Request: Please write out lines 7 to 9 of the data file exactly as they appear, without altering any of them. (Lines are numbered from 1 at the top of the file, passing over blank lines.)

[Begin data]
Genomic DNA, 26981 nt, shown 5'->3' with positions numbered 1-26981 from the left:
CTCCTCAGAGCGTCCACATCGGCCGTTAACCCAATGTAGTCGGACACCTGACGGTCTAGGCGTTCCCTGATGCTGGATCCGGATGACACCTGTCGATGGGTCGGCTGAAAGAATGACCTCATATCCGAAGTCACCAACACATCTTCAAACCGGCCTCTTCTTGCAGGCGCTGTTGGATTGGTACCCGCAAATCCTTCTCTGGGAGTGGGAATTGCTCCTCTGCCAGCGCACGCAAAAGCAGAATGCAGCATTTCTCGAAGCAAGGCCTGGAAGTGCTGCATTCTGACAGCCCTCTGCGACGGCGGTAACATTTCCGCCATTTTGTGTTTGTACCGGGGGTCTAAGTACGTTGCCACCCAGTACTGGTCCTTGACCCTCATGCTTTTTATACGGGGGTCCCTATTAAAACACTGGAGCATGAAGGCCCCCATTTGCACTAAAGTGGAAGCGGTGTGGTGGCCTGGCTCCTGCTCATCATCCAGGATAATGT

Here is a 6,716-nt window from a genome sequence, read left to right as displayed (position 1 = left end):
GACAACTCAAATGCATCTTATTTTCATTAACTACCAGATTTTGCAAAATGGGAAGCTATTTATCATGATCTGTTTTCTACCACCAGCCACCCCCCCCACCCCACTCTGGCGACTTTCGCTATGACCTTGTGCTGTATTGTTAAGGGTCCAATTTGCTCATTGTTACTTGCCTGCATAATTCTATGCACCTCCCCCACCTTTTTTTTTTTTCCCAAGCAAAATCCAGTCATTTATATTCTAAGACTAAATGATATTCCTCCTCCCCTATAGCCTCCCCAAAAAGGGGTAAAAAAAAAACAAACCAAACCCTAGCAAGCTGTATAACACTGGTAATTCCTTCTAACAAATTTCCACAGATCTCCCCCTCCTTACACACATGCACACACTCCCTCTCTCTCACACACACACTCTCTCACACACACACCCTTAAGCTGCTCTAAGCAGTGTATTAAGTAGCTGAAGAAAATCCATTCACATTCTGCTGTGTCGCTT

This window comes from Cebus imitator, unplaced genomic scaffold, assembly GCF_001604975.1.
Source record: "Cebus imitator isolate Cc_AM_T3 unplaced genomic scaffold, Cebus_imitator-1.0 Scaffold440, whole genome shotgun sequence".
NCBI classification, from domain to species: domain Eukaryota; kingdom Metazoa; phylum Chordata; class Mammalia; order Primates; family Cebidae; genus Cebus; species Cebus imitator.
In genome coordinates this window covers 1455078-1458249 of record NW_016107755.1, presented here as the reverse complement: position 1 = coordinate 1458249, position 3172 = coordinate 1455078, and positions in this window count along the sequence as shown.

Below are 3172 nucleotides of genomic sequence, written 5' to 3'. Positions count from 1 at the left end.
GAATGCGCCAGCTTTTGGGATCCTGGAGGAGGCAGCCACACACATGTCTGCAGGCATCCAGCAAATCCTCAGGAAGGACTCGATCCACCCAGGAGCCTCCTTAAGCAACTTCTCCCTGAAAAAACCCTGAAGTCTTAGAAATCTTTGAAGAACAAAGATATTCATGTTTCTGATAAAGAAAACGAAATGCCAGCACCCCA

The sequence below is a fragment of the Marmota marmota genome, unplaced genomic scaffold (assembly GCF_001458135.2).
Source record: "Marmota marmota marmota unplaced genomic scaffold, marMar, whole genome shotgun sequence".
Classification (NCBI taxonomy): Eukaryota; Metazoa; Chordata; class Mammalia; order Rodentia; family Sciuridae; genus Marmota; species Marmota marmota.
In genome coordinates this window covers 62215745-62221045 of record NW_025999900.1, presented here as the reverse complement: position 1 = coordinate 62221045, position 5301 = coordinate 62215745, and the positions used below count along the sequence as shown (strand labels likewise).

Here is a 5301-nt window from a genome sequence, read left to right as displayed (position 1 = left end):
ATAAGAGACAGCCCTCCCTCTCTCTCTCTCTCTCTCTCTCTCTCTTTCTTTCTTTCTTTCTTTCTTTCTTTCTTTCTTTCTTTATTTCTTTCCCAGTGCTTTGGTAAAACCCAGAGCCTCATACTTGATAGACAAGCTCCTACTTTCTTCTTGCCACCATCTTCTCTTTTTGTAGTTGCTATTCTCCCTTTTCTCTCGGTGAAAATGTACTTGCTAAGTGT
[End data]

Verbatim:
NCBI classification, from domain to species: domain Eukaryota; kingdom Metazoa; phylum Chordata; class Mammalia; order Primates; family Cebidae; genus Cebus; species Cebus imitator.
In genome coordinates this window covers 1455078-1458249 of record NW_016107755.1, presented here as the reverse complement: position 1 = coordinate 1458249, position 3172 = coordinate 1455078, and positions in this window count along the sequence as shown.

Below are 3172 nucleotides of genomic sequence, written 5' to 3'. Positions count from 1 at the left end.